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LWN.net Weekly Edition for May 23, 2013
An "enum" for Python 3
An unexpected perf feature
LWN.net Weekly Edition for May 16, 2013
A look at the PyPy 2.0 release
Which is really hard to argue against, since they then had to revert the change in the middle of a stable series!
Anyway, I guess the important thing is that they returned to sanity, although obviously it would have been better for that to happen before releasing 4.7.0.
Day: GNOME OS
Posted Aug 10, 2012 17:50 UTC (Fri) by slashdot (guest, #22014)
The gcc developers pretty much merely slavishly followed that idiocy without questioning, until they realized their mistake.
Posted Aug 10, 2012 18:30 UTC (Fri) by nix (subscriber, #2304)
This was just a new constraint, which was unfortunately incompatible with the existing implementation of the list<> in GCC, and it was impossible to change it without breaking backward compatibility. (One problem with templated data structures is that a lot of things you wouldn't expect to be ABI concerns actually are, because they are included in programs using them via template expansion.)
Deciding whether to violate the language standard or piss off your users is an unpleasant fork to be in -- but it's not the committee's fault either, because this sort of change is what language standard revisions have always done. C99 broke some valid C89 code: C11 breaks some more. It's just that the set of GCC-compiled code that got broken by a fully conformant implementation of the C++11 list<> was rather large...
Posted Aug 10, 2012 19:13 UTC (Fri) by slashdot (guest, #22014)
And that's the problem.
Adding the new constraint by the C++ committee was simply asinine, especially, since you lose O(1) list splicing (and you can keep the size yourself with C++98 std::list, but can't do O(1) splice yourself with C++11 std::list), and because at least one existing implementation could not provide it while keeping compatibility.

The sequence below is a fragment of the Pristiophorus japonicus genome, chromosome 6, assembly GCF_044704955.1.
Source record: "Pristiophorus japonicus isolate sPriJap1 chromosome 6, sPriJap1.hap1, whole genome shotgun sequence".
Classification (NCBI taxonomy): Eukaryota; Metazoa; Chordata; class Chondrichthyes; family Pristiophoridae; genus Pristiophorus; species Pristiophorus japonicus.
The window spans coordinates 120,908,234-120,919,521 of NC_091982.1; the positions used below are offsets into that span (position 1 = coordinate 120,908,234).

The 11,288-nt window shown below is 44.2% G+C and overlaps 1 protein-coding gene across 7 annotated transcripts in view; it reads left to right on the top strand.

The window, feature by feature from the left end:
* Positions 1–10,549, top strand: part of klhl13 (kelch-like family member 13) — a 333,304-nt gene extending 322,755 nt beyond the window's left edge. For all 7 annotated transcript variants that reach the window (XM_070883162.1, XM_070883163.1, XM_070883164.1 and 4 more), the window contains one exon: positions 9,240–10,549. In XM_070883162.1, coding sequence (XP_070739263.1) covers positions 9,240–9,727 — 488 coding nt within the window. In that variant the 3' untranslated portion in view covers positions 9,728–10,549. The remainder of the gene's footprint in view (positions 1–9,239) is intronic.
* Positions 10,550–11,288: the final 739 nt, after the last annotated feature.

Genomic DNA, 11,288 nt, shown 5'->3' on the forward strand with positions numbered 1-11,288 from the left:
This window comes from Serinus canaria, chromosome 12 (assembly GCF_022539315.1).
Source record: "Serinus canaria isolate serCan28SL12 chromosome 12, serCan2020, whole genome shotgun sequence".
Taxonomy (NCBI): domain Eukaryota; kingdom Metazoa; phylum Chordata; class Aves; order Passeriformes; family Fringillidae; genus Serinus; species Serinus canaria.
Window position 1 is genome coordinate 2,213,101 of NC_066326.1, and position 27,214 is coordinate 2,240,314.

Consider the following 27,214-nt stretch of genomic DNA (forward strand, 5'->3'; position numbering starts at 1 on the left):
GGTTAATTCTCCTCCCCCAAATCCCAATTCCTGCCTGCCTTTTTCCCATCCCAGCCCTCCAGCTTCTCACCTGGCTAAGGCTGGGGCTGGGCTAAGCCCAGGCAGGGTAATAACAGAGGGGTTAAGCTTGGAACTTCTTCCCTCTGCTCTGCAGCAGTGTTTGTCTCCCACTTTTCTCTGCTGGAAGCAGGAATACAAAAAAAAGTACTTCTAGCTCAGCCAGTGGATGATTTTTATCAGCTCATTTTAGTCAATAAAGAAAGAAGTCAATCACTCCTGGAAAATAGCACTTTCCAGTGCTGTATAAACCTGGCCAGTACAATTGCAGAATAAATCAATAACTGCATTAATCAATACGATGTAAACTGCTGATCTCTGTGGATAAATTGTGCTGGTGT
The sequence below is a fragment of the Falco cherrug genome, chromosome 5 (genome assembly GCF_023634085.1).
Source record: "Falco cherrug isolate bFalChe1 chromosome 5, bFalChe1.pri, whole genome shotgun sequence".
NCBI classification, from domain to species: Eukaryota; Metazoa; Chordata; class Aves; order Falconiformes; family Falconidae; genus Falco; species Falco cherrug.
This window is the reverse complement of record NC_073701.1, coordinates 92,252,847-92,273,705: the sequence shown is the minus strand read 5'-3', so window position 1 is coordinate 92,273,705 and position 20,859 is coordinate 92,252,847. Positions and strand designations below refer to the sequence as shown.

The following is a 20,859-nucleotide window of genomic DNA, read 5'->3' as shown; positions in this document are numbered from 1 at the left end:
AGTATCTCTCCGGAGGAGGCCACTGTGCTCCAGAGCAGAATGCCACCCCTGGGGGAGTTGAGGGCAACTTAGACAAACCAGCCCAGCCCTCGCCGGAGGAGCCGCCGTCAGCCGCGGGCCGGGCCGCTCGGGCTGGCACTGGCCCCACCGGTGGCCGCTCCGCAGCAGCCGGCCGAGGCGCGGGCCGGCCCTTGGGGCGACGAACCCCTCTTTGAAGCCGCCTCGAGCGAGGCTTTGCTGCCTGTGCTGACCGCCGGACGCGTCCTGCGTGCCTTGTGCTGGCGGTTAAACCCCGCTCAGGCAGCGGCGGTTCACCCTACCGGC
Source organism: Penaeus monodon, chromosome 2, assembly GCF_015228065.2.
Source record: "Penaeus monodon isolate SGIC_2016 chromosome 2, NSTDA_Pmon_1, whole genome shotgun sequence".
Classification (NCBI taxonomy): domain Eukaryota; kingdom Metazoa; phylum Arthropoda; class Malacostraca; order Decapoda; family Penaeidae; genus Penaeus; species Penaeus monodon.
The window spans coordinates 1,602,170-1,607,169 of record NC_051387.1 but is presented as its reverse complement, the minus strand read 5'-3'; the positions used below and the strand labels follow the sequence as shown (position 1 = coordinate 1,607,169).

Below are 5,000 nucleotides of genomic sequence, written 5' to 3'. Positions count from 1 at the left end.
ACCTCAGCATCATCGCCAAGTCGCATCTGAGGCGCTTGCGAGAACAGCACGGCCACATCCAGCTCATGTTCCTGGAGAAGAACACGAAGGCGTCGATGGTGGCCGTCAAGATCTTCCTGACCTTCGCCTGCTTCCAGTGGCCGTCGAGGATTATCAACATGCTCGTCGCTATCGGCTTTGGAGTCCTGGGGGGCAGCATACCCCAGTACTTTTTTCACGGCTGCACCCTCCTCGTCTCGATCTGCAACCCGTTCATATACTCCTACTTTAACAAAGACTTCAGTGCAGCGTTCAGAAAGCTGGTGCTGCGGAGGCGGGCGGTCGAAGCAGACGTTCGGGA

They should have added a new type if they wanted C++ to have a linked list with O(1) size().
BTW, they also broke multithreaded programs using std::list, since unless the size field is updated with atomics (which kills performance on several archs), it's no longer true that you can add to the head of a non-empty list in a thread and to the tail in another thread, which would work in C++98 libstdc++.
As for the GCC, I think it should need a separate option to enable ABI-breaking C++11 changes, and --std=c++11 should only enable the backwards compatible C++11 subset, which appears to be what they hint at in the recent announcement.
C++11 is not fully implemented anyway, so that's not an issue for now, and perhaps in the meantime the standard can be revised to revert the changes.
Posted Aug 10, 2012 19:28 UTC (Fri) by juliank (subscriber, #45896)
Posted Aug 10, 2012 19:42 UTC (Fri) by juliank (subscriber, #45896)
Posted Aug 10, 2012 20:02 UTC (Fri) by foom (subscriber, #14868)
The change was a mistake, the defense of it was wrong. That STILL doesn't mean you get to call the people involved idiots.
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